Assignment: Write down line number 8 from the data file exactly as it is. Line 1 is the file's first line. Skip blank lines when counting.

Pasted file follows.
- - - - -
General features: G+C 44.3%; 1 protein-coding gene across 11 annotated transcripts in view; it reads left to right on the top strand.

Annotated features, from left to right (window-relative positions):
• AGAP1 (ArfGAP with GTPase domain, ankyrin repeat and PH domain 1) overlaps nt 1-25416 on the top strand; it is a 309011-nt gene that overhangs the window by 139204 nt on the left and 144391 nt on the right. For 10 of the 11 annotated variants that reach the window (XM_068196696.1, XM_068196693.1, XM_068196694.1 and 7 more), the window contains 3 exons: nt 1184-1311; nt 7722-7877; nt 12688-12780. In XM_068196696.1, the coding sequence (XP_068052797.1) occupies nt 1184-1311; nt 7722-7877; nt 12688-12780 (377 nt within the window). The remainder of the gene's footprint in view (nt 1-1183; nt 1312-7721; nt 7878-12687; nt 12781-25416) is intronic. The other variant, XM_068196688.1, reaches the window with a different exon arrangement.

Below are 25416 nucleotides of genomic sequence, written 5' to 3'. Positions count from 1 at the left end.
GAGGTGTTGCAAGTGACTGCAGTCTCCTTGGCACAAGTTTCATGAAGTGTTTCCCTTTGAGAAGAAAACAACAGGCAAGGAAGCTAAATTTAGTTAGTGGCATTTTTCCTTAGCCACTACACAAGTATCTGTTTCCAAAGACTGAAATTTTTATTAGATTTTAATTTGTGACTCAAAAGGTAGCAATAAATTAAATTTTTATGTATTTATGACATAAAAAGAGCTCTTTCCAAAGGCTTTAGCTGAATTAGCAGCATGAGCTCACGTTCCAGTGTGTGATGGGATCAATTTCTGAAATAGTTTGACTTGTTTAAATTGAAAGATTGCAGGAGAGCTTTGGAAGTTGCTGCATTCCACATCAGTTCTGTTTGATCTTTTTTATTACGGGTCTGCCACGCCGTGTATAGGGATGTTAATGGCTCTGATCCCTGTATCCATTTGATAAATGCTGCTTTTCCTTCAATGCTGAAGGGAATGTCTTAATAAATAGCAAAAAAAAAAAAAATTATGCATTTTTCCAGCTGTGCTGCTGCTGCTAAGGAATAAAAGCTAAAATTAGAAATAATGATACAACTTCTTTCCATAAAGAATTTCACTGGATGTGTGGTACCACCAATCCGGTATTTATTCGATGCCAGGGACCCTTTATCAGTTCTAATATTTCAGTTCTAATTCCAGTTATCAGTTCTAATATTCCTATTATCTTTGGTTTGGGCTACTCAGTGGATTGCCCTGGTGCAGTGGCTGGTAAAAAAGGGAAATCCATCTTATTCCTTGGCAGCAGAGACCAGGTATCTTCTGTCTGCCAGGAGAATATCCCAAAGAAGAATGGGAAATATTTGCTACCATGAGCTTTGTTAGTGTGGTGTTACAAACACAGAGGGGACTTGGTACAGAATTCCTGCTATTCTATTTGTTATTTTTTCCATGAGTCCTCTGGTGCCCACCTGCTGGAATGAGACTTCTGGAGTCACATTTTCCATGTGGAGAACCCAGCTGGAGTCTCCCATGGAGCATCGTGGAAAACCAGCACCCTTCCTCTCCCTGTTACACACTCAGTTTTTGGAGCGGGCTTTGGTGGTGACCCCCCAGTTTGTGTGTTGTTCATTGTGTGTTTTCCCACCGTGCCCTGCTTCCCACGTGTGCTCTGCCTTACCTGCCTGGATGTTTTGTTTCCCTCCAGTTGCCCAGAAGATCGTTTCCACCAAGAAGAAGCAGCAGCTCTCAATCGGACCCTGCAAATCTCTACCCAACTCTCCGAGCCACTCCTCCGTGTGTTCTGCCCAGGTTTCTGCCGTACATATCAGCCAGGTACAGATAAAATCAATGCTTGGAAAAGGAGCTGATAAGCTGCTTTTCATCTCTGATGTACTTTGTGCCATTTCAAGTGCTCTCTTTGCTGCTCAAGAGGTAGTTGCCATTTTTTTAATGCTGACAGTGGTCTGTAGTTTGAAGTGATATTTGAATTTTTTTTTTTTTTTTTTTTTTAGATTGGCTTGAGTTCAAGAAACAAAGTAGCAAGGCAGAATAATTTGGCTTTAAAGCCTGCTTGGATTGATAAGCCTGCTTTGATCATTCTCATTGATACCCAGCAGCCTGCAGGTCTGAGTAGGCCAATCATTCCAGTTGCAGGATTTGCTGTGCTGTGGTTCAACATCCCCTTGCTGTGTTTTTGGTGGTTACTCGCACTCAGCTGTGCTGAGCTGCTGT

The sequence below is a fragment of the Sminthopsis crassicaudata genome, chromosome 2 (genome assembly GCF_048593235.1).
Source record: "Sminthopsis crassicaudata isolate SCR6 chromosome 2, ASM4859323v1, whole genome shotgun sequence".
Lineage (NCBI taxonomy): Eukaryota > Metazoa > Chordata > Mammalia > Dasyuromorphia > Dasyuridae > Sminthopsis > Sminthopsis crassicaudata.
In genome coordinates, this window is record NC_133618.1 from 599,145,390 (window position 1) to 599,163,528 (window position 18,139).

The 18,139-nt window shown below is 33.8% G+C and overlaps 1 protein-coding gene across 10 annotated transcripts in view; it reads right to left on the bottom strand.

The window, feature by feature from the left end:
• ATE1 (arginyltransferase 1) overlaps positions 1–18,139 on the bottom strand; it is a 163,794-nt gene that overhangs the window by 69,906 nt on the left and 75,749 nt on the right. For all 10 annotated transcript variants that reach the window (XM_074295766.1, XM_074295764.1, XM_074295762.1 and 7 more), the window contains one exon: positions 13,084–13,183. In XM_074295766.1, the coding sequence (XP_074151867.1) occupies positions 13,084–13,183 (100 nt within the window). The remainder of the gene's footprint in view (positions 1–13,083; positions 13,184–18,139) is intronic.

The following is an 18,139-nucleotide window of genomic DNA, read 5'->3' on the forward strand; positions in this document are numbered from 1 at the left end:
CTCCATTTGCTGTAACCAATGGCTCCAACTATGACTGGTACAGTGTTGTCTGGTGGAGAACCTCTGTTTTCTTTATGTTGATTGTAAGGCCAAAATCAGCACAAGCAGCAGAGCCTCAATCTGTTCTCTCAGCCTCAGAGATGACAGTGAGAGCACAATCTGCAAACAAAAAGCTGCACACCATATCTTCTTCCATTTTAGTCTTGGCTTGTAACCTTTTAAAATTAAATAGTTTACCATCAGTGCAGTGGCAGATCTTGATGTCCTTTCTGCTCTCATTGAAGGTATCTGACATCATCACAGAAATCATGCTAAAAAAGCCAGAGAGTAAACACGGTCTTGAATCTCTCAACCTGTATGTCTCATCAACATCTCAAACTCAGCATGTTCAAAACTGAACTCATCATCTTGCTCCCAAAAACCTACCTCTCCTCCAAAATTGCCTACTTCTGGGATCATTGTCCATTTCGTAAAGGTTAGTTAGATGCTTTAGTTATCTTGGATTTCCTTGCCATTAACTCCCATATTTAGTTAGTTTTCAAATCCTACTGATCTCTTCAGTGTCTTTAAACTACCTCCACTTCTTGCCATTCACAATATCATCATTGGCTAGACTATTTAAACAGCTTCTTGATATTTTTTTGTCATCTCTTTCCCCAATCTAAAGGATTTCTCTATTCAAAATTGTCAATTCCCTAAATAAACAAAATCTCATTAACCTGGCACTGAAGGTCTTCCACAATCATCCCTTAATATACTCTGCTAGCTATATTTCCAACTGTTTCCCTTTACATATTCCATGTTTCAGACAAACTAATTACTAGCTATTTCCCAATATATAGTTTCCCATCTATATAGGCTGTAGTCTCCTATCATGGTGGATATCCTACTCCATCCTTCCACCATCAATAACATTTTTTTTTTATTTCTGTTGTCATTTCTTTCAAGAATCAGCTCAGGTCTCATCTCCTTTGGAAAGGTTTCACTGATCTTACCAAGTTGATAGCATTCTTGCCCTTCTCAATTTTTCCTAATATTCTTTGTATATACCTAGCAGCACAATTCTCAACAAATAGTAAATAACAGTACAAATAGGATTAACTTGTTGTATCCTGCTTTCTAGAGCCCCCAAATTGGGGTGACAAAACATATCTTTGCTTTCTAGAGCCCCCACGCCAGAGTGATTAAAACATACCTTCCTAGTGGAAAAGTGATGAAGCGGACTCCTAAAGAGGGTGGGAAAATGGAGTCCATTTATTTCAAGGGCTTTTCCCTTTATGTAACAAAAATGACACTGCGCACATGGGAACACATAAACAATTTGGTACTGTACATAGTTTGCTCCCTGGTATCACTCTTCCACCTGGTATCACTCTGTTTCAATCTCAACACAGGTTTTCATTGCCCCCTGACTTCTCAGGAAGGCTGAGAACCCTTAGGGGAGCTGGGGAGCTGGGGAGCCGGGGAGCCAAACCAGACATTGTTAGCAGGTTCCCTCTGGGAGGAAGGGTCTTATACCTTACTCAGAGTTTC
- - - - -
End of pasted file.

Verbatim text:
Lineage (NCBI taxonomy): Eukaryota > Metazoa > Chordata > Mammalia > Dasyuromorphia > Dasyuridae > Sminthopsis > Sminthopsis crassicaudata.